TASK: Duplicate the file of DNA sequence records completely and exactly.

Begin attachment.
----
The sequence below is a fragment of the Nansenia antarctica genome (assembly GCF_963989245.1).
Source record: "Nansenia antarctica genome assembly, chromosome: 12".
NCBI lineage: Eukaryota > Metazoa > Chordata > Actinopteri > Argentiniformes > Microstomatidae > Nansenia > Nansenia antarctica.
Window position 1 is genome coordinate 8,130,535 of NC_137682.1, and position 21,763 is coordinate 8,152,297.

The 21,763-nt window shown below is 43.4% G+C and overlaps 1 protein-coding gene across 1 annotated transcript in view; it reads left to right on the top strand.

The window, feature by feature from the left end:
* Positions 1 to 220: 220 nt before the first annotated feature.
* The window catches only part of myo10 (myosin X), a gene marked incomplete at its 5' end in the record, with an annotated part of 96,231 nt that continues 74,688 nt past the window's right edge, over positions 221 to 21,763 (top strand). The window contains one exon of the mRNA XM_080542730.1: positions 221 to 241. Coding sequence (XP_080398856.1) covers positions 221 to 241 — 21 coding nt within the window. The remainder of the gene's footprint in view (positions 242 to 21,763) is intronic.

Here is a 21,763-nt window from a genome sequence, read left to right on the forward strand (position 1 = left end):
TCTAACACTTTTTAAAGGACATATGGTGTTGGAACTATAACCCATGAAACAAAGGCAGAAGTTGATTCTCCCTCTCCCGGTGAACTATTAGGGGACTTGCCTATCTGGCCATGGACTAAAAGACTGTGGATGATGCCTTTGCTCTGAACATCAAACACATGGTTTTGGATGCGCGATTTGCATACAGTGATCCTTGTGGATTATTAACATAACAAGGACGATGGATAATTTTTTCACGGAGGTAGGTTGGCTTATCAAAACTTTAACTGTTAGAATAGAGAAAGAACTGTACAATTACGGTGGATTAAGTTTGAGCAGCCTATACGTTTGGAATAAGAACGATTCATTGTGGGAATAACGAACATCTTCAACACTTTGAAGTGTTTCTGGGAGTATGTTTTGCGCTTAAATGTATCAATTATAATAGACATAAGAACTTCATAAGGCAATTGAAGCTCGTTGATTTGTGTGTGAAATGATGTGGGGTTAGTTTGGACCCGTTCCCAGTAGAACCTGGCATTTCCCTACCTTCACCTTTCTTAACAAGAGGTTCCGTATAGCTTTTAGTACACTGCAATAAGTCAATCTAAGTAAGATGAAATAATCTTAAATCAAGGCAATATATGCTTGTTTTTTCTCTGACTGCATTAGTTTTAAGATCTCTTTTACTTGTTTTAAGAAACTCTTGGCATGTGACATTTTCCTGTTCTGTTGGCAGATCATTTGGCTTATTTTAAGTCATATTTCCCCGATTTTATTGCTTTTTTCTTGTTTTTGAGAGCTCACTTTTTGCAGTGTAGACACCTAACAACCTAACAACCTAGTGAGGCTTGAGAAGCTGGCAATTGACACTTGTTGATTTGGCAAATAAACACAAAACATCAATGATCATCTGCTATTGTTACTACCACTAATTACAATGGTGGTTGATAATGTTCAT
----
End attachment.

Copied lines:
The sequence below is a fragment of the Nansenia antarctica genome (assembly GCF_963989245.1).
Source record: "Nansenia antarctica genome assembly, chromosome: 12".
NCBI lineage: Eukaryota > Metazoa > Chordata > Actinopteri > Argentiniformes > Microstomatidae > Nansenia > Nansenia antarctica.
Window position 1 is genome coordinate 8,130,535 of NC_137682.1, and position 21,763 is coordinate 8,152,297.

The 21,763-nt window shown below is 43.4% G+C and overlaps 1 protein-coding gene across 1 annotated transcript in view; it reads left to right on the top strand.

The window, feature by feature from the left end:
* Positions 1 to 220: 220 nt before the first annotated feature.
* The window catches only part of myo10 (myosin X), a gene marked incomplete at its 5' end in the record, with an annotated part of 96,231 nt that continues 74,688 nt past the window's right edge, over positions 221 to 21,763 (top strand). The window contains one exon of the mRNA XM_080542730.1: positions 221 to 241. Coding sequence (XP_080398856.1) covers positions 221 to 241 — 21 coding nt within the window. The remainder of the gene's footprint in view (positions 242 to 21,763) is intronic.

Here is a 21,763-nt window from a genome sequence, read left to right on the forward strand (position 1 = left end):
TCTAACACTTTTTAAAGGACATATGGTGTTGGAACTATAACCCATGAAACAAAGGCAGAAGTTGATTCTCCCTCTCCCGGTGAACTATTAGGGGACTTGCCTATCTGGCCATGGACTAAAAGACTGTGGATGATGCCTTTGCTCTGAACATCAAACACATGGTTTTGGATGCGCGATTTGCATACAGTGATCCTTGTGGATTATTAACATAACAAGGACGATGGATAATTTTTTCACGGAGGTAGGTTGGCTTATCAAAACTTTAACTGTTAGAATAGAGAAAGAACTGTACAATTACGGTGGATTAAGTTTGAGCAGCCTATACGTTTGGAATAAGAACGATTCATTGTGGGAATAACGAACATCTTCAACACTTTGAAGTGTTTCTGGGAGTATGTTTTGCGCTTAAATGTATCAATTATAATAGACATAAGAACTTCATAAGGCAATTGAAGCTCGTTGATTTGTGTGTGAAATGATGTGGGGTTAGTTTGGACCCGTTCCCAGTAGAACCTGGCATTTCCCTACCTTCACCTTTCTTAACAAGAGGTTCCGTATAGCTTTTAGTACACTGCAATAAGTCAATCTAAGTAAGATGAAATAATCTTAAATCAAGGCAATATATGCTTGTTTTTTCTCTGACTGCATTAGTTTTAAGATCTCTTTTACTTGTTTTAAGAAACTCTTGGCATGTGACATTTTCCTGTTCTGTTGGCAGATCATTTGGCTTATTTTAAGTCATATTTCCCCGATTTTATTGCTTTTTTCTTGTTTTTGAGAGCTCACTTTTTGCAGTGTAGACACCTAACAACCTAACAACCTAGTGAGGCTTGAGAAGCTGGCAATTGACACTTGTTGATTTGGCAAATAAACACAAAACATCAATGATCATCTGCTATTGTTACTACCACTAATTACAATGGTGGTTGATAATGTTCAT